This brings me to the opening quote from Wes Jackson. “If you are thinking of solving a problem that you can solve in your lifetime, you are thinking too small.” I treat this as a proverbial truth, not an absolute one. I’m sure that Wes Jackson has set out to solve small problems in his life and work, and that he has achieved many of them. Yet, the proverbial truth in such a quote is that there is something powerful and compelling about taking on massive and seemingly insurmountable problems. In fact, the nature of problems in our modern world begs for us to set goals bigger than what we might think achievable in a single lifetime. Such goals move many of us in ways that do not happen if we settle for that which is merely achievable in a 60 to 80 year timeframe.
Part of what intrigues me about this mindset is that it demands that we think beyond ourselves. It is not just my personal quest. It calls for a broader view and good, solid, systems thinking. This is often a collective quest, greater than a single person. It calls for a legion, or maybe a tribe, to make significant progress.
Not everyone thinks this way. I know many who are not as inspired by the larger-than-life quest. They are more interested in the present-day experience or smaller-scale goals. In fact, I see ample wisdom in that, and have even embraced it in some areas of my life. Jacques Ellul is likely the original source of the well-known quote, “Think globally. Act locally.” It is about being inspired by a global vision for good, but then it draws us to think about how we can each contribute to that global good by doing something positive in our own family, local community, or other sphere of influence.
Yet, some people do not seem to need the global thinking at all to find motivation, meaning, and ultimately fulfillment. They play their role. They build meaningful relationships. They develop character that is important to them. Maybe they articulate it as having their small contribution to a better world or benefiting others. Maybe they don’t.
There are undoubtedly benefits and limitations to these different ways of thinking and living, and we can become quite passionate in defending our particular take on the subject. No matter where one ends up, however, this topic has important implications for education. Any attempt to convince every learner to set goals so big that they can’t be achieved in a lifetime is a setup for disappointment. The same is true for the one who drives us to focus our attention on the present, small, achievable goals. It will work for some and not for others. There is more wisdom in finding ways to honor and celebrate the benefits of both approaches, along with a few more that I’ve not even thought to include. Yet, there are some cautions and suggestions that I offer along the way, especially for those educational innovators and policymakers in the crowd.
- Beware of :thinking big” shortcuts. That is how we end up with ill-informed policies and practices forced upon others, usually with unwanted and unexpected consequences.
- Beware of “small thinking” nativity and addiction to keeping everything simple. Simple is good, but what we do impacts others. Even the most pragmatic and here-and-now minded person can benefit from a crash course on systems thinking, because what we do locally can and will have a global impact.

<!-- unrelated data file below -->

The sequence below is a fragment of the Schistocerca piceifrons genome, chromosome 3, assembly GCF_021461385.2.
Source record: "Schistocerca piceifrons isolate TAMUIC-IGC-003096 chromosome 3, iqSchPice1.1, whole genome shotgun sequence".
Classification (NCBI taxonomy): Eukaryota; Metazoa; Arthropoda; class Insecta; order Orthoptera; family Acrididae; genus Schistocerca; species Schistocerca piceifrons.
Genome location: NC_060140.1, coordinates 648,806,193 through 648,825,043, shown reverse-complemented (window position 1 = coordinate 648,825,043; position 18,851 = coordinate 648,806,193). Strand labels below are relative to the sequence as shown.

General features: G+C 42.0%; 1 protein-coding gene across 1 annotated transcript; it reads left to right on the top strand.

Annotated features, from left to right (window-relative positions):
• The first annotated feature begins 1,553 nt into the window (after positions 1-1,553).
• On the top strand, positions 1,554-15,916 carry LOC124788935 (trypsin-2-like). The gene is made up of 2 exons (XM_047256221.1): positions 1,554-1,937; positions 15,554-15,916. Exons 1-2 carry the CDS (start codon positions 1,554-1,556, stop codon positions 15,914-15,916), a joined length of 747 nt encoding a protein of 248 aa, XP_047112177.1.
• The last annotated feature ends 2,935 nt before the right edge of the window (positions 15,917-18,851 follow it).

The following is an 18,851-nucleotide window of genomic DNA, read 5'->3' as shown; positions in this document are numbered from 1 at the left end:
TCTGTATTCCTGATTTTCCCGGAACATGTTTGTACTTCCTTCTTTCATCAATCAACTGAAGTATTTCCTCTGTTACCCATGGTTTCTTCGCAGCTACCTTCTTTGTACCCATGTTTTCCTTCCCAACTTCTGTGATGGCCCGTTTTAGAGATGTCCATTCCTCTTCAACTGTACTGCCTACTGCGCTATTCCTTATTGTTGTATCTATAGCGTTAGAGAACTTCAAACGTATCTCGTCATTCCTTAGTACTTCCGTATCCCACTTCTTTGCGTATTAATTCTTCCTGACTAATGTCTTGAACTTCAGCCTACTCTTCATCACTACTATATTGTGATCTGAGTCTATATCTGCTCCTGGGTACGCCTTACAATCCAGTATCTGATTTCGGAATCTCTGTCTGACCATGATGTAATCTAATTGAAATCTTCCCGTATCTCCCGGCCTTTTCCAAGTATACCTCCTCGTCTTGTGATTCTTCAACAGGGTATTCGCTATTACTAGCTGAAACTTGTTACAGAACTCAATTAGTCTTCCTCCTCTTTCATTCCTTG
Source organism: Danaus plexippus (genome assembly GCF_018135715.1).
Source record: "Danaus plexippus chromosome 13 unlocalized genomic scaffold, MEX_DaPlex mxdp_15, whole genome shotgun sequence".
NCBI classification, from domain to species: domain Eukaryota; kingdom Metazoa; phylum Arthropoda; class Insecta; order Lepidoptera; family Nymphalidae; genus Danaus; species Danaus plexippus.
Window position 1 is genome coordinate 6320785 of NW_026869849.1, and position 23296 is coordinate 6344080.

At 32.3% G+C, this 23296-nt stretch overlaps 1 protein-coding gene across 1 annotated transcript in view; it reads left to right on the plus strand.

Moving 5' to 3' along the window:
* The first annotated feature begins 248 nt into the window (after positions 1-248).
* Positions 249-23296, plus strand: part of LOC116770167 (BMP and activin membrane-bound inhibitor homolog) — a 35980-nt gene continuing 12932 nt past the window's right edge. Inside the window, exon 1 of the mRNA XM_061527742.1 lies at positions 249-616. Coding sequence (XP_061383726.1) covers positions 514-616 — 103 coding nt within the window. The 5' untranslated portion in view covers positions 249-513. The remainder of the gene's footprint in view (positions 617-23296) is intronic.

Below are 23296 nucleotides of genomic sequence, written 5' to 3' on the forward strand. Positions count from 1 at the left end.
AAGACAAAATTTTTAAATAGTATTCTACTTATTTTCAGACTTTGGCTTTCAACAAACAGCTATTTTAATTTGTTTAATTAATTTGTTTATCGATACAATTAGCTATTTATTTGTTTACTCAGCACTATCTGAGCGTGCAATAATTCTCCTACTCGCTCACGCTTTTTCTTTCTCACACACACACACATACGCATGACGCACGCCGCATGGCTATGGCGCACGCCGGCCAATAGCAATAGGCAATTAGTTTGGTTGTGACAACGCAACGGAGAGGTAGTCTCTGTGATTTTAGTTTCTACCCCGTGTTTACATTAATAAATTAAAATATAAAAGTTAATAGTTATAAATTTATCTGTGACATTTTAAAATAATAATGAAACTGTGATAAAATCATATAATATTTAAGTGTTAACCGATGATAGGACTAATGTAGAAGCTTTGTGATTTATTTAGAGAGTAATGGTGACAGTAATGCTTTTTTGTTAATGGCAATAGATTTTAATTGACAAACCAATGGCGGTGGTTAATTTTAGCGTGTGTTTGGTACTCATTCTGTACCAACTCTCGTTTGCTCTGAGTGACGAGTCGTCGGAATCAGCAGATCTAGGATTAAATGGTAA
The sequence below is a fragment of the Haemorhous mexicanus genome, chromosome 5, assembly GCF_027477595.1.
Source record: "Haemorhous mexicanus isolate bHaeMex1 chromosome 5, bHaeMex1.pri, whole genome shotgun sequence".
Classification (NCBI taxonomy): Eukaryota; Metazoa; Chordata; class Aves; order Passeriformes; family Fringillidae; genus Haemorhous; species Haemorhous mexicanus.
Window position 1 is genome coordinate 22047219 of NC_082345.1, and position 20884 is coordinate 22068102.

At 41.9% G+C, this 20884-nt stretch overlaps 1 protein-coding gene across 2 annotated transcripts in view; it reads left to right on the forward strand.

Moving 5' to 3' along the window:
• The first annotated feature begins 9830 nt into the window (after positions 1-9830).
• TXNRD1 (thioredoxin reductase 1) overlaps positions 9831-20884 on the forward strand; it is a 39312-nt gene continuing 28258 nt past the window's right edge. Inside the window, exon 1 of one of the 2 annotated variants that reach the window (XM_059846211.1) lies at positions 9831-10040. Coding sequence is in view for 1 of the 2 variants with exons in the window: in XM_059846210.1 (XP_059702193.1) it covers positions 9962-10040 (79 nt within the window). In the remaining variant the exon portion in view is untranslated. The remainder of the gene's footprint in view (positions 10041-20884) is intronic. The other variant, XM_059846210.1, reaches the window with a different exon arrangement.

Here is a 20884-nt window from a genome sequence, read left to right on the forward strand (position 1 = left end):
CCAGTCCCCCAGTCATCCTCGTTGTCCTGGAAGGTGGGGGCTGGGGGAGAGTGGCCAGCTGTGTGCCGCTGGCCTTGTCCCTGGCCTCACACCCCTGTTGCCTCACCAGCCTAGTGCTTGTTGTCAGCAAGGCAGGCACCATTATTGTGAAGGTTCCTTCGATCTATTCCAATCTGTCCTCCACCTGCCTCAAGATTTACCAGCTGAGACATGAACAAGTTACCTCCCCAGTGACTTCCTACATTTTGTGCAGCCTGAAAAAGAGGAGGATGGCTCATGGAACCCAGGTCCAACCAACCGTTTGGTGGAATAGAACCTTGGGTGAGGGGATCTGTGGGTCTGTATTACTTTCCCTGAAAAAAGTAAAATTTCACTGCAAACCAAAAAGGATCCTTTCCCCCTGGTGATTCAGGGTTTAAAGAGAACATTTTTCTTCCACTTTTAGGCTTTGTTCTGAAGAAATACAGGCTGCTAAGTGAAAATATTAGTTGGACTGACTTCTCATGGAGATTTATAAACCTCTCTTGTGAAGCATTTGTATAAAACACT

- Your local effort can and will have a larger impact, even if you do not want or expect it to do so. This is especially true in education. The law of compounding interest applies, I contend, to the impact of any educational innovation or experiment that involves more than a couple learners. What you do will have consequences, some of what will be favorable, and some will be hard (or impossible) to predict.
- Beware of demonizing the other perspectives. If you are a big picture person, learn to use it, but there is no need to contend that everyone must become like you. The same is true for the pragmatist or realist who is tempted to judge the big picture thinkers as do-little dreamers or egomaniacs. Instead, consider how we can learn from one another, celebrate the benefits of each, and discover the value of supporting and maybe even working with one another.
- If you are a big picture thinker, invest time in learning about systems thinking and strategic planning. It will amplify your impact.
- Learn to appreciate the less efficient pathway from one destination to another, from one goal to another. The serendipitous has its place for many journeys in life.
Set small goals. Set goals that are larger than life…your life. Forget about goals altogether and just focus upon cultivating values and experiences that are important to you. A robust educational ecosystem will have room for these and many other approaches among learners.
I’m increasingly convinced that we are experiencing a measurement crisis in modern education. Big data is here to stay. Analytics is here to stay. The algorithmic revolution is well underway. I have no intention of arguing that we resist or avoid these innovations and developments, but we must also cultivate a deep and persistent love for wisdom that informs our use of this growing world of numbers, analytics, and measurement. We must not consider questions about wisdom, values and priorities in education as less important or any less significant in our explorations of educational innovation and entrepreneurship.